In some ways Virgin is a loner. She certainly thinks of herself as one, but tends to gather friends because of the way she treats people: Blunt but tries to protect the weak. Some of those friends are interesting cases. Totes, the park tech, is one such. Even though he bugs her apartment, Virgin keeps him on because she believes he is on her side. Chef Dabrowski feeds her and is as much of a surrogate parent as she will let him be. She is the kind of person who does not want to be a burden to the people she loves, yet does her best to help the very same people. Her personality appeals to my Asperger.

This is my favorite De Pierres series thus far. Her writing is compelling, the story asks interesting questions, is fun, full of action, full of interesting characters and has a great female lead. Plus it’s in Australian English. So, a definite yes from me.


Reviews:


Winner Aurealis Award– Best Science Fiction Novel, 2014

Miéville, China: Railsea (2012)

“Well, no one knows,” Caldera said, “but they’ve got a sense of the possibilities. What do they say where you come from? Streggeye, you said? What do you think? Were the rails put down by gods?” Her questions came faster. Were they extruded from the ground? Were they writing in heavenly script, that people unknowingly recited as they travelled? Were the rails produced by as-yet-not-understood natural processes? Some radicals said there were no gods at all. Were the rails spit up by the interactions of rock, heat, cold, pressure & dirt? Did humans, big-brained monkeys, think up ways to use them when the rails emerged, to stay safe from the deadly dirt? Was that how trains got thought up? Was the world an infinity of rails down as well as around, seams of them through layers of earth & salvage, down to the core? Down to hell? Sometimes storms gusted off topsoil & uncovered iron below. The most excavation-gung-ho salvors claimed to have found some tracks yards underground. What about Heaven? What was in Heaven? Where was it? (Railsea, p. 181)

Certain subjects will probably interest me until I die. The lengths to which we go to justify our beliefs and avoid being wrong is one of them. We cling so hard to our philosophies that we end up with mechanised arms, like Captain Naphi, or send our navys out to get hold of two children, the way Maniniki did.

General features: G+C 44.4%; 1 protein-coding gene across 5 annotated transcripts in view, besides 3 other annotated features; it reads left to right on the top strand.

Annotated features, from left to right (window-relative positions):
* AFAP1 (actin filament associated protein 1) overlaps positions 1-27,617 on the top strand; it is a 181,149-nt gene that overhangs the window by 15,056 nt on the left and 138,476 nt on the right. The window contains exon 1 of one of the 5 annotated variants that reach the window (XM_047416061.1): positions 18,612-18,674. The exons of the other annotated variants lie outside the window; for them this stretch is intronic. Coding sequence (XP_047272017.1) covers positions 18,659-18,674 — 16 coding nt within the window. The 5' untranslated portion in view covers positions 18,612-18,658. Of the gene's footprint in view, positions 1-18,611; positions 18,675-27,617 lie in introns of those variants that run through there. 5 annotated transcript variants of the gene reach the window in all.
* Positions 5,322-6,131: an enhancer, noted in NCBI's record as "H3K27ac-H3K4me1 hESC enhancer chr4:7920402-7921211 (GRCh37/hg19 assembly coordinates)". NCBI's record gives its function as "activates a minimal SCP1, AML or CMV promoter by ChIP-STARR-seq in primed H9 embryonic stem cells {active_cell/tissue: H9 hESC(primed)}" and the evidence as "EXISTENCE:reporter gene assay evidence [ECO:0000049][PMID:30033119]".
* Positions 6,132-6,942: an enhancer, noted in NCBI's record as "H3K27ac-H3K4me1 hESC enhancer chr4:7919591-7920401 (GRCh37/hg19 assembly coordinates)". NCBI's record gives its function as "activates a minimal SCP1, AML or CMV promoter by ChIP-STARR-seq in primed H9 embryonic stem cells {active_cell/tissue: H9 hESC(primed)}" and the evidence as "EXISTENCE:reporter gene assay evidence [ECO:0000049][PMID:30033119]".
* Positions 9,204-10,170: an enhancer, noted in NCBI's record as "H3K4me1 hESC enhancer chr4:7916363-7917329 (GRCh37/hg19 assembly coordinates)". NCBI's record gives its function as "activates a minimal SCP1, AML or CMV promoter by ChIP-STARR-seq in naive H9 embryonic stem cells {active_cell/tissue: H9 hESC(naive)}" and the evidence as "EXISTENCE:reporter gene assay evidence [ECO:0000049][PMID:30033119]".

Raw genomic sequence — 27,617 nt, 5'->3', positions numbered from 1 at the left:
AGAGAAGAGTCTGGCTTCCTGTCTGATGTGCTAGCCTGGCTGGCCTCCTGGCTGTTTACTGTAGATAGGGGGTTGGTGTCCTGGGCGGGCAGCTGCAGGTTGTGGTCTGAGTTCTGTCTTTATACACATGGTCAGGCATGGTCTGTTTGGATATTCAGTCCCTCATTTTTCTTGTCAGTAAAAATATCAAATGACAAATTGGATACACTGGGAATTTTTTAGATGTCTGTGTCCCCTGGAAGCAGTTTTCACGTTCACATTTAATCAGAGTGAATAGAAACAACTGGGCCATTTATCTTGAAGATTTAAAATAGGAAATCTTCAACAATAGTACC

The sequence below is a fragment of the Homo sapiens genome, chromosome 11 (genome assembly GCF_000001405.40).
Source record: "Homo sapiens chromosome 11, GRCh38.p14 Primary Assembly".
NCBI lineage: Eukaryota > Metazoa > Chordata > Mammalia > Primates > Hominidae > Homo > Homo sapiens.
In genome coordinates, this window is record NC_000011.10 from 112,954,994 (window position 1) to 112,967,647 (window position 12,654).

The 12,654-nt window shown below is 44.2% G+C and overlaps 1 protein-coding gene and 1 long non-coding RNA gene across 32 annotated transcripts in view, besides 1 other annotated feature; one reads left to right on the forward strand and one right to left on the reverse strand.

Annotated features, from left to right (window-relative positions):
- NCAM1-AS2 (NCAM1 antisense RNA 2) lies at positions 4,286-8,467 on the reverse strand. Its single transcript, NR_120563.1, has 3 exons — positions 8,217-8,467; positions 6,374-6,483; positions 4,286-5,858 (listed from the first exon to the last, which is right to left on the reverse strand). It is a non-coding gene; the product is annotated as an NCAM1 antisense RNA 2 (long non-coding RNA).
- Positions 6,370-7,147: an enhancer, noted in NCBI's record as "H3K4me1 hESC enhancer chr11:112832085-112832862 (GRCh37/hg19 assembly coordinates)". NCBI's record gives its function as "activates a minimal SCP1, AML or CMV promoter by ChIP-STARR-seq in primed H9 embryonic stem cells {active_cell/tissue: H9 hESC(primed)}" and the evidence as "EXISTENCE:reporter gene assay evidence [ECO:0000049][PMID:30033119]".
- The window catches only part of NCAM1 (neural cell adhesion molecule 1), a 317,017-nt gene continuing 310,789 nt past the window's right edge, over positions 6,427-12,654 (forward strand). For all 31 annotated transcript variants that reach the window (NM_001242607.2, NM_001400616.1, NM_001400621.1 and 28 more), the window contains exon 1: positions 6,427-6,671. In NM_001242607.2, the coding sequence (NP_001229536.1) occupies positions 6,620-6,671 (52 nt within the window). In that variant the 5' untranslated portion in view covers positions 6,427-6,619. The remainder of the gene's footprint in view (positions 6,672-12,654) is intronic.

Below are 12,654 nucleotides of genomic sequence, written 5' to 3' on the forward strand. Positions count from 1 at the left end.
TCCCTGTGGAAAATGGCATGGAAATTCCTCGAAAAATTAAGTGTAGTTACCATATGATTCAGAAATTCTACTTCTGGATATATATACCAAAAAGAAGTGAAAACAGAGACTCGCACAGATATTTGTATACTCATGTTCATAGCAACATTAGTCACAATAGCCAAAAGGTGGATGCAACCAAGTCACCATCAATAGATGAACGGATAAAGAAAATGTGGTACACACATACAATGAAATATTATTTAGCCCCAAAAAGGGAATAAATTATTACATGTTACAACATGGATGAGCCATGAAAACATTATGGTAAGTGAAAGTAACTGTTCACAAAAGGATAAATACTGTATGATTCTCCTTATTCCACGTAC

Realizing that my childhood faith was not based on facts, had an immense effect on my ability to handle the thought of being wrong. Debating an issue is now merely fun. No longer do I see other people’s beliefs as something to be feared. Some of the lies I told myself are no longer necessary.

Lying to ourselves, even if we are not aware of lying, holds us firmly in our socially accepted places. Sham Yes ap Shoorap is a brave kid. He often needs to be prompted; but by asking himself difficult questions, he manages to defy conventions and seeks answers. Answers are sometimes only found in dangerous waters, and the metaphoric waters of the railsea are indeed dangerous. The Railsea seethes with life wanting to devour anything and anyone in their paths. One has the choice between being eaten by giant burrowing owls, giant moldywarpes, giant earwigs, giant naked mole rats, giant turtles, blood rabbits, tundra worms and so on. Being on the moletrain was one thing. Going from that to his handcart was quite another.

The Railsea‘s culture is post-apocalyptic. A huge war between rail-barons and other big corporations has caused environmental damage that has lasted long enough for cute creatures to mutate into threats for humans. The heavens are only seen as a smog cover containing angels. Yes, angels. And quite scary ones, too. Scientific knowledge has more or less died along with anything resembling healthy ecology for humans. Yet people keep on messing up the ground even more, especially when greed prompts justification. Greed is a fairly common motivator for destroying our habitat in today’s world. I suppose it always has been. I admit that my own attempts at being an environmentally responsible person are inconsistent, yet I keep on trying. George Carlin has a fitting commentary on the effect humans have on the Earth. Railsea seems a fitting vision of it getting revenge.

While Railsea is indeed a young adult story, it is also very much an adult story.

Definitely recommended.


Reviews:


Railsea can be found at Amazon


Translations:

Helgadóttir, Margrét: The Stars Seem So Far Away (2015)